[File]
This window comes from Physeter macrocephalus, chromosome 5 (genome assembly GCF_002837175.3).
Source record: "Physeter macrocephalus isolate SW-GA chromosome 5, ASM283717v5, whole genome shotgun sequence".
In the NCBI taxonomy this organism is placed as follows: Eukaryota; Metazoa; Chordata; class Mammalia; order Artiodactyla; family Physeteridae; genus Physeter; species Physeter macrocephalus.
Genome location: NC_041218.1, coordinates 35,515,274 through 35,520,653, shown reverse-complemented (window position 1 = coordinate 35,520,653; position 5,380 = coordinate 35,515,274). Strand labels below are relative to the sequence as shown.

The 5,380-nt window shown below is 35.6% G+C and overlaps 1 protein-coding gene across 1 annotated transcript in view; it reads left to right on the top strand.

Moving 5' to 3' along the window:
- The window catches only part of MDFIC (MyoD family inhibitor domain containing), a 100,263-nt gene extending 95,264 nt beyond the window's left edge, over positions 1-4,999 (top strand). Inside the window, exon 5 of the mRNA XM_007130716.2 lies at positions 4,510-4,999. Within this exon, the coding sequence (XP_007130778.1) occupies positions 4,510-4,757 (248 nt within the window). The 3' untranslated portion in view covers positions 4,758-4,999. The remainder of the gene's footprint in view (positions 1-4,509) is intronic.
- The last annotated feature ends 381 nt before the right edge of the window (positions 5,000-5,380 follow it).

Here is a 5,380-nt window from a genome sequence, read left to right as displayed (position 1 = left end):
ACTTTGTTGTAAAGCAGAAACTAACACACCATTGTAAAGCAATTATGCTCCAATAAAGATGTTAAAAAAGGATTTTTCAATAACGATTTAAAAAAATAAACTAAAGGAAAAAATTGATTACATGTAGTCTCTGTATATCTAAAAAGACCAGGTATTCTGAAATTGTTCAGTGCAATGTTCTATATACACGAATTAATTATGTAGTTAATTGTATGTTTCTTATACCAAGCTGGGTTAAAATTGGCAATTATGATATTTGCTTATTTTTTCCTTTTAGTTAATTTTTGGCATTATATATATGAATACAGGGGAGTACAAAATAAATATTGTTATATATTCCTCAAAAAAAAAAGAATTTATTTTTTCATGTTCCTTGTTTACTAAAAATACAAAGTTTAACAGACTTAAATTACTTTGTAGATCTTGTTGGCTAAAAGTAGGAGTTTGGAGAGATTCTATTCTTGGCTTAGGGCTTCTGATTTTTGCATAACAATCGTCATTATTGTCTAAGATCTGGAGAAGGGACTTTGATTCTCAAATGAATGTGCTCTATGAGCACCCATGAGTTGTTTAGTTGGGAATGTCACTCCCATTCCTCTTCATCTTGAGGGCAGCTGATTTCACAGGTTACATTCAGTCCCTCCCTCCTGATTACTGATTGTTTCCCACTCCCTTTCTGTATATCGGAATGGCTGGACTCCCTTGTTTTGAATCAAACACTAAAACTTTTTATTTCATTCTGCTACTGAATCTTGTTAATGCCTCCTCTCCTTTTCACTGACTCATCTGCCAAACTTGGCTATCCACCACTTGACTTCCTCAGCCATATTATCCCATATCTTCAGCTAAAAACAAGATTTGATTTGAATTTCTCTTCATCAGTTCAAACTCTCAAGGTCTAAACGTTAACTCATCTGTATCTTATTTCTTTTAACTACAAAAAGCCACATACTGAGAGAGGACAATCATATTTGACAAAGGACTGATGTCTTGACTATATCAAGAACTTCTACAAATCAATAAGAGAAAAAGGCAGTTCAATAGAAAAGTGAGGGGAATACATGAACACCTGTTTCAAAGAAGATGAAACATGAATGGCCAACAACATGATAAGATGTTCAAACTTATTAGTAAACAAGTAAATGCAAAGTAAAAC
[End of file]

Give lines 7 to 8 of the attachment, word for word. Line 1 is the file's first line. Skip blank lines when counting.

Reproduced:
- The window catches only part of MDFIC (MyoD family inhibitor domain containing), a 100,263-nt gene extending 95,264 nt beyond the window's left edge, over positions 1-4,999 (top strand). Inside the window, exon 5 of the mRNA XM_007130716.2 lies at positions 4,510-4,999. Within this exon, the coding sequence (XP_007130778.1) occupies positions 4,510-4,757 (248 nt within the window). The 3' untranslated portion in view covers positions 4,758-4,999. The remainder of the gene's footprint in view (positions 1-4,509) is intronic.
- The last annotated feature ends 381 nt before the right edge of the window (positions 5,000-5,380 follow it).